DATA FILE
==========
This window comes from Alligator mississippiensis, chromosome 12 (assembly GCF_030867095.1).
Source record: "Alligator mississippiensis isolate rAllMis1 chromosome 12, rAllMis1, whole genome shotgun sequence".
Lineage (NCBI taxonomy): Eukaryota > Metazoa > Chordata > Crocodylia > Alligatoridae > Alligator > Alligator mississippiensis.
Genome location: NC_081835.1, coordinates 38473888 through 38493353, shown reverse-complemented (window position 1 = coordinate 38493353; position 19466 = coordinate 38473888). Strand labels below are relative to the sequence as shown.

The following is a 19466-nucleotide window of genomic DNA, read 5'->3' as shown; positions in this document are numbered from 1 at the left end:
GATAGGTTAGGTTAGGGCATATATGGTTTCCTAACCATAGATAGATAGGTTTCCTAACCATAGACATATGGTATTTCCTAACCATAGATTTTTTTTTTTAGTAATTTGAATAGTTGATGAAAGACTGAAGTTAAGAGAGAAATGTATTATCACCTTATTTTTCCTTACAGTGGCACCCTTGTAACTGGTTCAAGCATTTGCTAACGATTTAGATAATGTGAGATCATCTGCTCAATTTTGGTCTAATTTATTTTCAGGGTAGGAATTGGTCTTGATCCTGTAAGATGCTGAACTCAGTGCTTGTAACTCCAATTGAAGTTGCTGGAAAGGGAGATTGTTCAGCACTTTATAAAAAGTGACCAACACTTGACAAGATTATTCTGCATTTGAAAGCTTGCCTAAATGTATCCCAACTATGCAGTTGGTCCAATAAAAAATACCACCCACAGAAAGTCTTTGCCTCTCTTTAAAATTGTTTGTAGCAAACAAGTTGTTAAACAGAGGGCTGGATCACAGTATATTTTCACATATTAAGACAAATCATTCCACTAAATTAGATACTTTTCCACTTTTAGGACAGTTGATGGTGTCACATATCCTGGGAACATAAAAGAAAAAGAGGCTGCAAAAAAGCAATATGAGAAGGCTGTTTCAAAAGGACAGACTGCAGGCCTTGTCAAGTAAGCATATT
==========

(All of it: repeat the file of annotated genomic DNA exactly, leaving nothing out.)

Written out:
This window comes from Alligator mississippiensis, chromosome 12 (assembly GCF_030867095.1).
Source record: "Alligator mississippiensis isolate rAllMis1 chromosome 12, rAllMis1, whole genome shotgun sequence".
Lineage (NCBI taxonomy): Eukaryota > Metazoa > Chordata > Crocodylia > Alligatoridae > Alligator > Alligator mississippiensis.
Genome location: NC_081835.1, coordinates 38473888 through 38493353, shown reverse-complemented (window position 1 = coordinate 38493353; position 19466 = coordinate 38473888). Strand labels below are relative to the sequence as shown.

The following is a 19466-nucleotide window of genomic DNA, read 5'->3' as shown; positions in this document are numbered from 1 at the left end:
GATAGGTTAGGTTAGGGCATATATGGTTTCCTAACCATAGATAGATAGGTTTCCTAACCATAGACATATGGTATTTCCTAACCATAGATTTTTTTTTTTAGTAATTTGAATAGTTGATGAAAGACTGAAGTTAAGAGAGAAATGTATTATCACCTTATTTTTCCTTACAGTGGCACCCTTGTAACTGGTTCAAGCATTTGCTAACGATTTAGATAATGTGAGATCATCTGCTCAATTTTGGTCTAATTTATTTTCAGGGTAGGAATTGGTCTTGATCCTGTAAGATGCTGAACTCAGTGCTTGTAACTCCAATTGAAGTTGCTGGAAAGGGAGATTGTTCAGCACTTTATAAAAAGTGACCAACACTTGACAAGATTATTCTGCATTTGAAAGCTTGCCTAAATGTATCCCAACTATGCAGTTGGTCCAATAAAAAATACCACCCACAGAAAGTCTTTGCCTCTCTTTAAAATTGTTTGTAGCAAACAAGTTGTTAAACAGAGGGCTGGATCACAGTATATTTTCACATATTAAGACAAATCATTCCACTAAATTAGATACTTTTCCACTTTTAGGACAGTTGATGGTGTCACATATCCTGGGAACATAAAAGAAAAAGAGGCTGCAAAAAAGCAATATGAGAAGGCTGTTTCAAAAGGACAGACTGCAGGCCTTGTCAAGTAAGCATATT